Rosso on the “German Autumn”: November 1977
Stammheim and Us
The “other worker’s movement” in Italy has felt the defeat in Stammheim as its own, in the identity of the goal of its struggle with that of the comrades from the RAF
The militant response to the Stammheim murders (which we provide an incomplete chronology of below) is a fact of first importance for our times. It is probably the first time that on a common timetable and with an international scale the European “other worker’s movement” has made its appearance, in the form, embryonic and rough, of the party, the organization of attack. It is not a matter of spontaneity-not even of that new dense and structured spontaneity, which is increasingly manifest as the movement of proletarian self valorization. But rather of something which has a specific relation with this, a relation which we insist on calling the party.
No doubt in a way that is differentiated and unequal in the different situations. Certainly in a way that is more allusive then real: considering that the territorial diffusion of the response, the precision in its targeting and its technical homogeneity, cannot compensate for that capacity of political command and independent determination of levels of attack proper to fully articulated political organization.
Beginning with an assessment of the nature and quality of the militant response in recent days, in order to evaluate the significance of the Stammheim events can seem like a total logical inversion. But for us it seems like the only politically correct way to pose the question. First of all to avoid a kind of vaguely masochistic and macabre inclination which periodically takes hold of the movement (or better some sectors of it who are “opinion leaders”) in timely correspondence with every defeat we are compelled to experience in any part of the world (from Greece to Chile to Portugal…). Secondly to denounce the shameful contortions of those who have handled this whole affair without ceasing even for a moment in their proclamations on the insanity of the RAF comrades and the frontal contradiction of their positions with the interests of the movement. How have these people judged the scores of actions in response to Stammheim? At best as an expression of “indignation”!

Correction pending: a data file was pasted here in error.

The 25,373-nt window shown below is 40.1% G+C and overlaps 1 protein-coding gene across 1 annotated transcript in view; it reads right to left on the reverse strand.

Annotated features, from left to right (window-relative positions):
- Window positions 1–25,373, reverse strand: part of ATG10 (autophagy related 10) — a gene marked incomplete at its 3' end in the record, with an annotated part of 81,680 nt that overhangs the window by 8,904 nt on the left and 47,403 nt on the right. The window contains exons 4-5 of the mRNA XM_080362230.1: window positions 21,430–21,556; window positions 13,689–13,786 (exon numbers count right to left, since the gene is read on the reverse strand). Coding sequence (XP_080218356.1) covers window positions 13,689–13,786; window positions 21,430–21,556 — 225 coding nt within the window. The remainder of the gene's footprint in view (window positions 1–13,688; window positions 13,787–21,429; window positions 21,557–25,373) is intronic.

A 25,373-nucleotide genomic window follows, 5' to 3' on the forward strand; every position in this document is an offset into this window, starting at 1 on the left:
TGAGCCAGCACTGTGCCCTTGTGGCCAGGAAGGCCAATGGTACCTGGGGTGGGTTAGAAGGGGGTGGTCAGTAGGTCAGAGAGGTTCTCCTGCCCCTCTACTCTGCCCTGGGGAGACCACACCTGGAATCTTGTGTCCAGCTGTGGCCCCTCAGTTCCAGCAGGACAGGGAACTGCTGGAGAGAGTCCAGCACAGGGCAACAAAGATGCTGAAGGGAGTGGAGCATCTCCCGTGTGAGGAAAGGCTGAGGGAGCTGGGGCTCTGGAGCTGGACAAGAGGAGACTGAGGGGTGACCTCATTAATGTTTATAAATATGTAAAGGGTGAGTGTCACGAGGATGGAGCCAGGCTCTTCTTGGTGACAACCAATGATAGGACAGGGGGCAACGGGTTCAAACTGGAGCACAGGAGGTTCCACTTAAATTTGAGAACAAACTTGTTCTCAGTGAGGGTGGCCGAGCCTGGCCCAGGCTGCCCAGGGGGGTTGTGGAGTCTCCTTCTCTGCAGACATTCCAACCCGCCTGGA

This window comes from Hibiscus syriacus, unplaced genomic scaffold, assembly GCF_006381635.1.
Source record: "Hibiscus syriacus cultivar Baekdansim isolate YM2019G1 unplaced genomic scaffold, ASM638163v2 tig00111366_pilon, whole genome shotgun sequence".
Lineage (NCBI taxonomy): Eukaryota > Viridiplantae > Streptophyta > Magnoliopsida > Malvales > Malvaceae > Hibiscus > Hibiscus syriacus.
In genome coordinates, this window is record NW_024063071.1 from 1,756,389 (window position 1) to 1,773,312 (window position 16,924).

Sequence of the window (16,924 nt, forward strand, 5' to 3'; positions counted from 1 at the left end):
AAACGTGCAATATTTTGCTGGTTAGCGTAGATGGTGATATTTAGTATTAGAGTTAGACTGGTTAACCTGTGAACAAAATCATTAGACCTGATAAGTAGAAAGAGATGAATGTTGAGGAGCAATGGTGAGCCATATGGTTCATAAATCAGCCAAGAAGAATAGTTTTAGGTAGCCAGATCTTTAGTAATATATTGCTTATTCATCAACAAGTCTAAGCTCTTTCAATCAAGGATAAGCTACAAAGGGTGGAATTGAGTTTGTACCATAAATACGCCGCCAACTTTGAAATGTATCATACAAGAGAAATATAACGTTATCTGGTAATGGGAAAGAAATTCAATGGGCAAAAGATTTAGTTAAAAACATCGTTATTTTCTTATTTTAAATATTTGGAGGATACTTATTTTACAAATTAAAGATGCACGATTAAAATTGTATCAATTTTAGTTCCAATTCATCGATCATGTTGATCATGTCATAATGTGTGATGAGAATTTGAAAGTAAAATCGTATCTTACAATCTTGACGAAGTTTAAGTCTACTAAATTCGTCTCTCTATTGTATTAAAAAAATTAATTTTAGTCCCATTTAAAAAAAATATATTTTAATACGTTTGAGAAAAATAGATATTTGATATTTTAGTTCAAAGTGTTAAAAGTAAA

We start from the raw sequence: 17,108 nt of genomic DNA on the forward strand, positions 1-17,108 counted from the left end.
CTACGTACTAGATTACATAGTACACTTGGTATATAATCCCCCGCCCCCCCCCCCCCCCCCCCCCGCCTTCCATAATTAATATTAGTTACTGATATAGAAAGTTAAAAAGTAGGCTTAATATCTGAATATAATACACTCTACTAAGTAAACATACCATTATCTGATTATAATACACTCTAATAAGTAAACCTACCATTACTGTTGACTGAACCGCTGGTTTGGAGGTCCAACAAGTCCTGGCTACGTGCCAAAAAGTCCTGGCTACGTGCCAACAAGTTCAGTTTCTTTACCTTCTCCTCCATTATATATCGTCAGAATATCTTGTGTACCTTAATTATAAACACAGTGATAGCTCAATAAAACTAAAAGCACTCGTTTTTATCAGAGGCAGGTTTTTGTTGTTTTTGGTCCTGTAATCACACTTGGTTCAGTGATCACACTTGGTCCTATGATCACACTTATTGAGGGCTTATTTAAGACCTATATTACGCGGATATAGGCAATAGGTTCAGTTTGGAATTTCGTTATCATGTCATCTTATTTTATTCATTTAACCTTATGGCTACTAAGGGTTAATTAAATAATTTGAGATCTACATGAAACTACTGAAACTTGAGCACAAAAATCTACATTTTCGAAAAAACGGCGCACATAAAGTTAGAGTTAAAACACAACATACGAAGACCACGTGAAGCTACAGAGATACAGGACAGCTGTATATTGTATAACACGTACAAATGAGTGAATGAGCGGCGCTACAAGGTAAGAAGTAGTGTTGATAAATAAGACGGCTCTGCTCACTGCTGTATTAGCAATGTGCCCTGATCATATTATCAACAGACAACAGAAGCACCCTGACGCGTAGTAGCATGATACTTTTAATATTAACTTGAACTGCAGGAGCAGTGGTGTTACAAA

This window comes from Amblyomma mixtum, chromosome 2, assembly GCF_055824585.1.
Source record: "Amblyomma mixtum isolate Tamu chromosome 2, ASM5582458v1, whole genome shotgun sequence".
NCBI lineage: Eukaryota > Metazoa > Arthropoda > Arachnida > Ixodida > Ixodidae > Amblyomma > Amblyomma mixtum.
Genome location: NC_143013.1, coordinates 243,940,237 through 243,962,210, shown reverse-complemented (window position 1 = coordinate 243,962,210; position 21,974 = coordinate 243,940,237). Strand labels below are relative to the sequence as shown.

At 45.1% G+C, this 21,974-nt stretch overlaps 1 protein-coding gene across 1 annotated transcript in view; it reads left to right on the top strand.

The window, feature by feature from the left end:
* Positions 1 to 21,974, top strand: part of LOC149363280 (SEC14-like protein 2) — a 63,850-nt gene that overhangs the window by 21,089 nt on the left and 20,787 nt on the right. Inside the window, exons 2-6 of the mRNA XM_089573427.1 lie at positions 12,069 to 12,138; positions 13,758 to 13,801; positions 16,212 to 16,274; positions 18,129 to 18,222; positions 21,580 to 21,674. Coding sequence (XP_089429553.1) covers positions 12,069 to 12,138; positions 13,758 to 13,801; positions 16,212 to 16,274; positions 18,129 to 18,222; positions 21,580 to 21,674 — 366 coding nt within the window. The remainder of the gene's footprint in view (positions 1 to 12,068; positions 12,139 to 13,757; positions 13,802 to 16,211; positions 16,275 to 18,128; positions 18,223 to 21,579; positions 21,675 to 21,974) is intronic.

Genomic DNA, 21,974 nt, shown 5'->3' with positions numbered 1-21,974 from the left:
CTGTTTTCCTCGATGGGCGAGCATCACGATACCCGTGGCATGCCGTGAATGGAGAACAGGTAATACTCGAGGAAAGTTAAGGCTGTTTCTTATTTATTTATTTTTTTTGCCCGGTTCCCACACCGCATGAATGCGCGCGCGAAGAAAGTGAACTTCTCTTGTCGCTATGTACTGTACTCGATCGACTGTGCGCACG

The reality is that the movement has experienced the “defeat” of Stammheim as its own: but has also reacted with an attitude which-for the few among us who retain an affection for the sacred images of our tradition-recalls that of Vladimir Ilyich Lenin on the execution of Alexander Ilyich: “we follow another path”. A judgment which presupposes a complete agreement on the objective of the struggle and a close political fraternity. The comparison does not seem pathetic or out of place. The ferocious hubris of German political circles on this occasion really recalls the savagery and at the same time the inner fragility-of the worst Russian autocracy.
A fragility which firstly concerns the situation in Germany itself. Too many voices have already been heard gloomily diagnosing the end of the movement in Germany. We don’t have sufficient information to hazard a judgement. But we have the sharp impression that the massive anticipatory repression coldly put into action by German social democracy, which has already been exposed as completely disproportionate, has reopened a real political debate, which is beginning to come to grips with the crucial issue of the RAF experience.
Secondly and primarily, it is a fragility in relation to the European movement in its totality. We will not repeat for the thousandth time an analysis of the role to which the German political elite aspires, supervising in first person a gigantic operation of restructuring and social pacification. We will not repeat the analysis of the significance of the “German model”, in this case exposed as never before in all its monstrosity.
What we are interested in emphasizing now is the healthy class instinct of a movement which has not even taken into consideration the alternative which the whole of social democracy-eurocommunism in the lead-has proposed (either Brandt or Strauss). It has clearly identified the looming dangers: on the one hand a “German” degeneration of individual national situations, on the other a ghettoization along the lines of a gigantic Londonderry.
A real proletarian internationalism is once again in motion. The militant antifascism of this period is only a symptom; it is up to us to make it an endemic and mortal disease for the bosses.
 A reference to a concept made familiar in Karl Heinz Roth’s 1974 book Die andere Arbeiterbewegung und die Entwicklung der kapitalistischen Repression von 1880 bis zur Gegenwart. Translator.